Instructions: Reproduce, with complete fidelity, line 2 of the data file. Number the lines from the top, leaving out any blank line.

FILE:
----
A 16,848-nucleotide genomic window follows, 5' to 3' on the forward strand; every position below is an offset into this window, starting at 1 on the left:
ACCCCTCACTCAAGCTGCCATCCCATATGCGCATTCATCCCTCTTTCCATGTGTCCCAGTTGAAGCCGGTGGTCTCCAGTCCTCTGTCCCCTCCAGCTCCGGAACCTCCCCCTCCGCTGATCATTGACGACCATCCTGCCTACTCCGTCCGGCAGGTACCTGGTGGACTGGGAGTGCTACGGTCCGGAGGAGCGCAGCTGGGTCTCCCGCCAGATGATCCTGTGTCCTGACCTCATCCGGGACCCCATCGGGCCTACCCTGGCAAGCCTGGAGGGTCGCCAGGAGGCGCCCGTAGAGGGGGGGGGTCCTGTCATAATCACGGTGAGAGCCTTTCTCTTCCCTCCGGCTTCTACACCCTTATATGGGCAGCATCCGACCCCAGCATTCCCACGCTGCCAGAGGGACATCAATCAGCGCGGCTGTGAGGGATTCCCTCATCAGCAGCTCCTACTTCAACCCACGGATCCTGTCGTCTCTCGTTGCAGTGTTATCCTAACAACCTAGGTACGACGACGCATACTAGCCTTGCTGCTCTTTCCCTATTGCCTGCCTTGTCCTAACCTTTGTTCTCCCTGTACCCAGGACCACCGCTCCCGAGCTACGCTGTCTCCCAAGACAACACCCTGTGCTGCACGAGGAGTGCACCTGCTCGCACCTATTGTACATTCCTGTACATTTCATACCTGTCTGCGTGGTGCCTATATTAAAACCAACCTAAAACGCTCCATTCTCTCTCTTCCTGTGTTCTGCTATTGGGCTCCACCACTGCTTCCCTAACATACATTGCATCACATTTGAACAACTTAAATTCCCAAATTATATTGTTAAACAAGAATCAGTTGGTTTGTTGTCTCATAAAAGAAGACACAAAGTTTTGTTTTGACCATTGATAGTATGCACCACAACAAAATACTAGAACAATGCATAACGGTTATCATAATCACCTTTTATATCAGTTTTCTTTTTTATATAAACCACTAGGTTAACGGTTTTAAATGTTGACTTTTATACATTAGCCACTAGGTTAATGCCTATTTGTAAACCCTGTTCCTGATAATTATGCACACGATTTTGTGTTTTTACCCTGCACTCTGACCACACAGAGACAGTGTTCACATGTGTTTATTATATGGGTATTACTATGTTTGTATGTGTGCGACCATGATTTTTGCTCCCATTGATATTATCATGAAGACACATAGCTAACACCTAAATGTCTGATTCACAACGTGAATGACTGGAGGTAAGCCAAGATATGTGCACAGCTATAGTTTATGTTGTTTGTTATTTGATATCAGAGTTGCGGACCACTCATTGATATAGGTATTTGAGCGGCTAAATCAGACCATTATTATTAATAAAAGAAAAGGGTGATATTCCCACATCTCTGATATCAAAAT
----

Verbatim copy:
ACCCCTCACTCAAGCTGCCATCCCATATGCGCATTCATCCCTCTTTCCATGTGTCCCAGTTGAAGCCGGTGGTCTCCAGTCCTCTGTCCCCTCCAGCTCCGGAACCTCCCCCTCCGCTGATCATTGACGACCATCCTGCCTACTCCGTCCGGCAGGTACCTGGTGGACTGGGAGTGCTACGGTCCGGAGGAGCGCAGCTGGGTCTCCCGCCAGATGATCCTGTGTCCTGACCTCATCCGGGACCCCATCGGGCCTACCCTGGCAAGCCTGGAGGGTCGCCAGGAGGCGCCCGTAGAGGGGGGGGGTCCTGTCATAATCACGGTGAGAGCCTTTCTCTTCCCTCCGGCTTCTACACCCTTATATGGGCAGCATCCGACCCCAGCATTCCCACGCTGCCAGAGGGACATCAATCAGCGCGGCTGTGAGGGATTCCCTCATCAGCAGCTCCTACTTCAACCCACGGATCCTGTCGTCTCTCGTTGCAGTGTTATCCTAACAACCTAGGTACGACGACGCATACTAGCCTTGCTGCTCTTTCCCTATTGCCTGCCTTGTCCTAACCTTTGTTCTCCCTGTACCCAGGACCACCGCTCCCGAGCTACGCTGTCTCCCAAGACAACACCCTGTGCTGCACGAGGAGTGCACCTGCTCGCACCTATTGTACATTCCTGTACATTTCATACCTGTCTGCGTGGTGCCTATATTAAAACCAACCTAAAACGCTCCATTCTCTCTCTTCCTGTGTTCTGCTATTGGGCTCCACCACTGCTTCCCTAACATACATTGCATCACATTTGAACAACTTAAATTCCCAAATTATATTGTTAAACAAGAATCAGTTGGTTTGTTGTCTCATAAAAGAAGACACAAAGTTTTGTTTTGACCATTGATAGTATGCACCACAACAAAATACTAGAACAATGCATAACGGTTATCATAATCACCTTTTATATCAGTTTTCTTTTTTATATAAACCACTAGGTTAACGGTTTTAAATGTTGACTTTTATACATTAGCCACTAGGTTAATGCCTATTTGTAAACCCTGTTCCTGATAATTATGCACACGATTTTGTGTTTTTACCCTGCACTCTGACCACACAGAGACAGTGTTCACATGTGTTTATTATATGGGTATTACTATGTTTGTATGTGTGCGACCATGATTTTTGCTCCCATTGATATTATCATGAAGACACATAGCTAACACCTAAATGTCTGATTCACAACGTGAATGACTGGAGGTAAGCCAAGATATGTGCACAGCTATAGTTTATGTTGTTTGTTATTTGATATCAGAGTTGCGGACCACTCATTGATATAGGTATTTGAGCGGCTAAATCAGACCATTATTATTAATAAAAGAAAAGGGTGATATTCCCACATCTCTGATATCAAAAT